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City of Portland to investigate Portland Police Department response to June protest

The city has hired a firm to conduct an internal investigation into a protest that was held in June of 2020 that ended in 23 arrests and damage to businesses.

PORTLAND, Maine — UPDATE (March 1)

The independent firm the City of Portland hired to conduct an internal affairs investigation into the Portland Police Department's response to a June 2020 protest is now seeking information from the public. The firm, Clifton Larson Allen LLP (CLA), is soliciting information from the public as part of its investigation.

People may submit information in a variety of ways, including anonymously.

"The goal of the investigation is to ensure the integrity of the Department was maintained throughout its response to the protest," the City said in a release. 

Frank Rudewicz of CLA is conducting the investigation. 

"While the preference is to be able to communicate directly with those who have information, Mr. Rudewicz acknowledges that some may be reluctant to do so," the City explained. "In any event, identities will be kept confidential to the extent possible, depending on the information. The objective is to obtain all necessary information."

Anyone who believes that they may have relevant information that may be helpful to this inquiry is asked to contact Rudewicz:

Original story (Feb. 5)

The city of Portland has selected a firm to conduct an internal investigation into the Portland Police Department’s response to a protest held this past summer in the wake of George Floyd’s death that ended in 23 arrests and damage to businesses in downtown Portland.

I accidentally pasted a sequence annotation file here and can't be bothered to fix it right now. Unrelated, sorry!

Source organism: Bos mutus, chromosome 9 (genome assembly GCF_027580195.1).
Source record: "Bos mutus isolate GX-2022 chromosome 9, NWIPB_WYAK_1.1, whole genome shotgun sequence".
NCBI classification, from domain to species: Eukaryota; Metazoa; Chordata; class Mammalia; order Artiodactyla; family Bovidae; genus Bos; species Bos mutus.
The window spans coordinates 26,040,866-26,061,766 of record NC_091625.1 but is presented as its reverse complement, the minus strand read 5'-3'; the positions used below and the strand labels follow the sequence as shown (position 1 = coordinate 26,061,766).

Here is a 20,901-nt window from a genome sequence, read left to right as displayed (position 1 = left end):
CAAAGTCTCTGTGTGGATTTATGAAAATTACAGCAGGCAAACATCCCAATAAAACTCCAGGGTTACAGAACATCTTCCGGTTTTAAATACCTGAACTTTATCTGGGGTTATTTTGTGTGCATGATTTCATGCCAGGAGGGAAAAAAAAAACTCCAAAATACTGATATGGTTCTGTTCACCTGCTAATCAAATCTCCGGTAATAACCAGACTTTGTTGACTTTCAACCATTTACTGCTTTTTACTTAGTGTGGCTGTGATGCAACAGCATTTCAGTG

The City says the goal of the investigation is to “ensure the integrity of the Department was maintained throughout its response to the protest.”

The firm, Clifton Larson Allen LLP (CLA), is expected to provide the city with its report in three months.

The protest in question started peacefully in downtown Portland on June 1, 2020, and became increasingly tense as night fell and police clashed with protesters in the streets.

The protest drew several hundred people to downtown Portland. It was just one week after 46-year-old George Floyd died in Minneapolis as a police officer knelt on his neck, despite his cries that he couldn't breathe.

RELATED: Protest organizers: 'We're here for the long haul'

Despite calls from organizers to peacefully disperse after a rally at Congress Square, a small group remained, and then headed to the Portland Police Department. Police said people “swarmed” police vehicles and protesters “threatened them with death.”

Portland Police Lt. Robert Martin said police had issued “orders to disperse” for more than an hour due to “riotous” conditions and then used pepper spray in pepper ball and aerosol canisters on protesters throwing objects at police.

“Several trash cans were set on fire in the Old Port and there were reports of burglaries and damage being done to buildings in the immediate vicinity,” police said in a release the following day.

Police said because of the “increased violence and out of concern for the safety of civilians,” several orders to disperse and leave the area were issued before the first arrest was made just after 10:30 p.m. The majority of the group dispersed and order was restored just after 2 a.m., police said.